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On the Edge of the Holocaust

The Shoah in Latin American Literature and Culture

In this bold study, Edna Aizenberg offers a much-needed corrective to both Latin American literary scholarship and popular assumptions that the whole of Latin America served as a Nazi refuge both during and after World War II. Analyzing the treatment of the Shoah by five leading figures in Argentine, Brazilian, and Chilean writing—Alberto Gerchunoff, Clarice Lispector, Jorge Luis Borges, Gabriela Mistral, and Joao Guimaraes Rosa—Aizenberg illuminates how Latin American intellectuals engaged with the horrific information that reached them regarding the Holocaust, including the sympathy and collaboration of their own governments with the Nazis. Aizenberg emphasizes how—through fiction, journalism, and activism—these five culture-makers opposed and fought fascism. At the same time, her readings of individual texts confront shopworn clichés about Latin American writing and literature, suggesting deeper and richer dimensions to many canonical works. This interdisciplinary book fills critical gaps in both Holocaust and Latin American studies, and will be of great interest to scholars and students in both fields.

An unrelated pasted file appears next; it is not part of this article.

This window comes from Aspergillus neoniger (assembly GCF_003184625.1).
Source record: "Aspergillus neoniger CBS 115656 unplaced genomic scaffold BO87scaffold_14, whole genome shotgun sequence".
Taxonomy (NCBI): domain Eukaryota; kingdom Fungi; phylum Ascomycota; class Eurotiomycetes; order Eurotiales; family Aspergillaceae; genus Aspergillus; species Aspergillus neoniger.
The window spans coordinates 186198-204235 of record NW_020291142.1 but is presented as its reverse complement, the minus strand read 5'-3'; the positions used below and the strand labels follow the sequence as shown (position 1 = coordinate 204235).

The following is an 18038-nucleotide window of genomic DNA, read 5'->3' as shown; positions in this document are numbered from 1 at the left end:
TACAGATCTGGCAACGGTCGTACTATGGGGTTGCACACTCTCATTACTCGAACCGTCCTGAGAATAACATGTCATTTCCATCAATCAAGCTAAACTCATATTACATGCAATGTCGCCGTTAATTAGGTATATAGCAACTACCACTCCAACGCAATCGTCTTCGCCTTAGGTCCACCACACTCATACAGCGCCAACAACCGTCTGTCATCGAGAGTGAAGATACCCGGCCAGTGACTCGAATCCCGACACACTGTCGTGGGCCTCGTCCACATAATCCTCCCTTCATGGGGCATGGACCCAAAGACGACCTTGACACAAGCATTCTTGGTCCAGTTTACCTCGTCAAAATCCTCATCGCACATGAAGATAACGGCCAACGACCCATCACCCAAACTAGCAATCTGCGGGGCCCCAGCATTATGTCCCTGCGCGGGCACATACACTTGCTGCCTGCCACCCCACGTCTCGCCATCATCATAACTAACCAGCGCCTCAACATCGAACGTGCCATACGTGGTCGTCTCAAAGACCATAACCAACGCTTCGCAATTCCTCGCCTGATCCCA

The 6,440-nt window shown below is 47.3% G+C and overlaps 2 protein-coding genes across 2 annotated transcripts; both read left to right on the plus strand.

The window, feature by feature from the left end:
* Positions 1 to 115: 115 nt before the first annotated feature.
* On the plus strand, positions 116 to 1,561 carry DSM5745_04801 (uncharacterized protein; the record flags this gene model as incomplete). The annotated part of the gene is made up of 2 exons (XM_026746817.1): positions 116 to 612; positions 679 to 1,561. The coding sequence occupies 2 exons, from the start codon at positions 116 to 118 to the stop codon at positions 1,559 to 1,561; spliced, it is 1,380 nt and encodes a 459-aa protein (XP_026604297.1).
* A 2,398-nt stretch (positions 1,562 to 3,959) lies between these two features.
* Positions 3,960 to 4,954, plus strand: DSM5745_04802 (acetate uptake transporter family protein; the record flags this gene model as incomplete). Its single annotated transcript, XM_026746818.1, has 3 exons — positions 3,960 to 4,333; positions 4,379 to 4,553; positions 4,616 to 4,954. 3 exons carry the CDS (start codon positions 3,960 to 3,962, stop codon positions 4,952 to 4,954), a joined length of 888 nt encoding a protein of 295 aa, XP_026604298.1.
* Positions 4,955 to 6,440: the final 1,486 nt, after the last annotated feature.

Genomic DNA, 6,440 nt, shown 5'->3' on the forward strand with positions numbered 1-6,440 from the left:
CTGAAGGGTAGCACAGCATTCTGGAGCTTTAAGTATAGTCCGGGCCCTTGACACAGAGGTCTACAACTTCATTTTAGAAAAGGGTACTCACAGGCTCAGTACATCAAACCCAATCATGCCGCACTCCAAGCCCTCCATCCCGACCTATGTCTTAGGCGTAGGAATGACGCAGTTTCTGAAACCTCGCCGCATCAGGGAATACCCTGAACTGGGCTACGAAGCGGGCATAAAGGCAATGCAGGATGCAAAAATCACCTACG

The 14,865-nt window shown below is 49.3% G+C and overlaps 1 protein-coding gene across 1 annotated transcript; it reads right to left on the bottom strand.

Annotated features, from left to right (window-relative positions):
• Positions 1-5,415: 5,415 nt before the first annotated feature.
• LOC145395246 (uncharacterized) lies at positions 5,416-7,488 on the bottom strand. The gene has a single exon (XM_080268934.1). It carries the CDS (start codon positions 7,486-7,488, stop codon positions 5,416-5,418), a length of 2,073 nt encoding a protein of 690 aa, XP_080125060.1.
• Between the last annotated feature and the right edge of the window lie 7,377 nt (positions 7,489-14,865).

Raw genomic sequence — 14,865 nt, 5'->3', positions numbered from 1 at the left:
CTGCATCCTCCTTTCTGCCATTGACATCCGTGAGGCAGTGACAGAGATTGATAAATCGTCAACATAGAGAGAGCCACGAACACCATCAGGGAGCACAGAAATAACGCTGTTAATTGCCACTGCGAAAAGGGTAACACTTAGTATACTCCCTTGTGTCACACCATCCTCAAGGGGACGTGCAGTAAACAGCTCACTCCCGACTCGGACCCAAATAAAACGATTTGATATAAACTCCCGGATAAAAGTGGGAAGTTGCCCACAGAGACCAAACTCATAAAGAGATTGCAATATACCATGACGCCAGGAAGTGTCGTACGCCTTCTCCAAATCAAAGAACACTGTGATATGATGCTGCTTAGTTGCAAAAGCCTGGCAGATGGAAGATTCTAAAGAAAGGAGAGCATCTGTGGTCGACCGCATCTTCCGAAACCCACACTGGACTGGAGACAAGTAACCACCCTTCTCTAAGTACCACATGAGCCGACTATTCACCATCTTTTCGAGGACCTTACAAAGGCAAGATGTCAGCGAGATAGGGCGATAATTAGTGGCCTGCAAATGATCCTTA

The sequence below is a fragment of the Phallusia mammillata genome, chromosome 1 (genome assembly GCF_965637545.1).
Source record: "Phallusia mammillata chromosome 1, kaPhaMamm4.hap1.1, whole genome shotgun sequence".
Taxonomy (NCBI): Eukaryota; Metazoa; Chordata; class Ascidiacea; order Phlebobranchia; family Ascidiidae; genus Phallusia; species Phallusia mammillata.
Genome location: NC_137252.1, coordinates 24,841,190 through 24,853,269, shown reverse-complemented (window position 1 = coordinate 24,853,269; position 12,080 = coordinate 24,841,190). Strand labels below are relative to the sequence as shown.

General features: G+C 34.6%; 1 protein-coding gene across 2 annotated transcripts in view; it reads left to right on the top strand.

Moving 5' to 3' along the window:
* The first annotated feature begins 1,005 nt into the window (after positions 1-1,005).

200 pages | 6 x 9

Literature and Literary Criticism: American and Canadian Literature

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Table of Contents

Preface: Didn’t All the Nazis Go to Argentina? • “Deutsches Requiem”: Jorge Luis Borges “Represents” the Shoah • Besieged in Berne: Clarice Lispector and the Murmur of Catastrophe • Good-bye Jewish Gaucho: Alberto Gerchunoff, Anti-Nazi • Diplomacy, Literature, Rescue: João Guimarães Rosa, Consul in Hamburg • Not Just Children’s Poetry: Gabriela Mistral, Consul in Nice • Epilogue: The Anti-Nazis Were There Too • Notes • Index

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